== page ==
Earlier this month, I sent out the following tweets:
A neighborhood tomcat is aggressively attempting to adopt me. He’s currently on my porch, trying to figure out how the door works.
Also, I named him Bollocks.
As in, “Well, bollocks. I think I might own a cat now.” Or, “This cat is clearly unneutered. Check out his bollocks.”
Y’all. I snuck out through a different door to go have a cigarette, thinking he wouldn’t find me, and then I heard a meow. And he came walking down the stairs from the second floor of the building.
I can only assume he was planning on Mission Impossibling through my ceiling.
Shit. He knows where both doors are now. This is not good.
Update: He refuses to answer to Bollocks, but he does seem to like Bolly.
Plus some of my neighbors gave me concerned looks when I was trying to stop him from coming in and yelling, “NO, BOLLOCKS. NO, BOLLOCKS.” So this is probably for the best.
Like anyone has ever said no to bollocks in this house! Ha!
Seriously, though, send help.
Everyone on my social media was like, “OMG, LET HIM IN, YOU MONSTER,” but I was like, “ABSOLUTELY NOT. HE HAS HIS TROUBLE PUFFS AND WILL PEE ALL OVER EVERYTHING.” And then I went to work and told my co-workers about him, and they were like “DO NOT FEED THE STRAY CAT,” And I was like, “I WON’T. GEEZ.” And then I left for the day and they were all like, “He’s totally going to feed that fucking cat.”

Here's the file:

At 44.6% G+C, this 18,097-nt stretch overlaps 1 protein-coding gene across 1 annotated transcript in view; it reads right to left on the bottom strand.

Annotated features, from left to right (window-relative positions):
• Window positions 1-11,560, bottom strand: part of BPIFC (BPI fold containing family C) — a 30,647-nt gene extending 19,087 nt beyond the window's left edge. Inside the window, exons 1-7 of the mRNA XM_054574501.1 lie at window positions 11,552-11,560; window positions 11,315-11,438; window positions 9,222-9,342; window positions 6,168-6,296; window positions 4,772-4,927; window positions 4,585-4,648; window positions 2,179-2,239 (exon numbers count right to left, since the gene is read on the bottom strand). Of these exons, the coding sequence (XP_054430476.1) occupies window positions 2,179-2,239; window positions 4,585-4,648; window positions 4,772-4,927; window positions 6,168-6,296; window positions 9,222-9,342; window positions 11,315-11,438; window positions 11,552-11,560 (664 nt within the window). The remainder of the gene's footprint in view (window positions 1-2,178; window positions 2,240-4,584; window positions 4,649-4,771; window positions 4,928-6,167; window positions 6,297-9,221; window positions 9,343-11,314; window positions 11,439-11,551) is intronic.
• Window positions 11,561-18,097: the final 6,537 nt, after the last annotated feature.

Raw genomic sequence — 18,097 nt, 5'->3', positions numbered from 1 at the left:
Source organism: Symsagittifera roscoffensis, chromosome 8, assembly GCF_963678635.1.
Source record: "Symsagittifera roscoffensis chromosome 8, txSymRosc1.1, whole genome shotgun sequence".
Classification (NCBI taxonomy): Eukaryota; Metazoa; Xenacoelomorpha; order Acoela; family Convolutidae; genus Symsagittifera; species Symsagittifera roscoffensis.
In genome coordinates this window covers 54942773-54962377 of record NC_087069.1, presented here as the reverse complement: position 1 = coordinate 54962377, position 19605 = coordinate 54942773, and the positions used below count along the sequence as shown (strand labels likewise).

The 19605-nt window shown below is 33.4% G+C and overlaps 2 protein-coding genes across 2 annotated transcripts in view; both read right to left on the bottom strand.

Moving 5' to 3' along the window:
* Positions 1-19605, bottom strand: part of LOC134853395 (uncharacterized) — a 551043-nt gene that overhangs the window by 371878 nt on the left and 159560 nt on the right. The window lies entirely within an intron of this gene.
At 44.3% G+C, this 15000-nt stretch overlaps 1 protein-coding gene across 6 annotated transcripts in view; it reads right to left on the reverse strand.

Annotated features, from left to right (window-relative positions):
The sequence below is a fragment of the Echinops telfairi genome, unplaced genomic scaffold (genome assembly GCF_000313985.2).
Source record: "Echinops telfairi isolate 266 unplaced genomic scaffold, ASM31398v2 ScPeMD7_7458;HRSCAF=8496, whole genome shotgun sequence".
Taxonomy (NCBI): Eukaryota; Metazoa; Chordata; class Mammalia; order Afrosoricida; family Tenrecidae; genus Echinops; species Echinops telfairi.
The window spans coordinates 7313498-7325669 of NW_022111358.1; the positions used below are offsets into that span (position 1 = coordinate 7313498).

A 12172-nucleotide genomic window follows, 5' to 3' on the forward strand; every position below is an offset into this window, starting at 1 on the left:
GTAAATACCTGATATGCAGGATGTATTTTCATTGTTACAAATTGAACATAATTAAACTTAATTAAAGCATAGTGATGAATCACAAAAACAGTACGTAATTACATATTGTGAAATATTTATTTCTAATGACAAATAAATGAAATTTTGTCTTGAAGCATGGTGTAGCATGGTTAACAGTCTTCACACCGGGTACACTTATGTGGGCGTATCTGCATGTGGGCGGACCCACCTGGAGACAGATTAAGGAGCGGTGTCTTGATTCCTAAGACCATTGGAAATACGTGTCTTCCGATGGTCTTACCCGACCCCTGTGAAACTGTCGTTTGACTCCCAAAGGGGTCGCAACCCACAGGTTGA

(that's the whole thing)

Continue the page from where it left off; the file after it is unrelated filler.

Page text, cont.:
So, anyway, I went home and fed the cat.
Bolly set up camp on the patio, and we worked out a routine: I would come out in the mornings and give him pets, and then I’d meet up with him after I got home from the office to give him dinner, and we’d hang out, or I’d watch him hunt garden lizards. He finally caught one and tried to bring it to me, but it wriggled out of his mouth to freedom, and I was like, “That’s yet another reason why you’re not allowed in the house. But I truly appreciate the effort. Good boy.”
I got very attached, very quickly. And one night, after about a week of companionship, I stepped outside with his food bowl, and he wasn’t there. Nor was he waiting for me in the morning.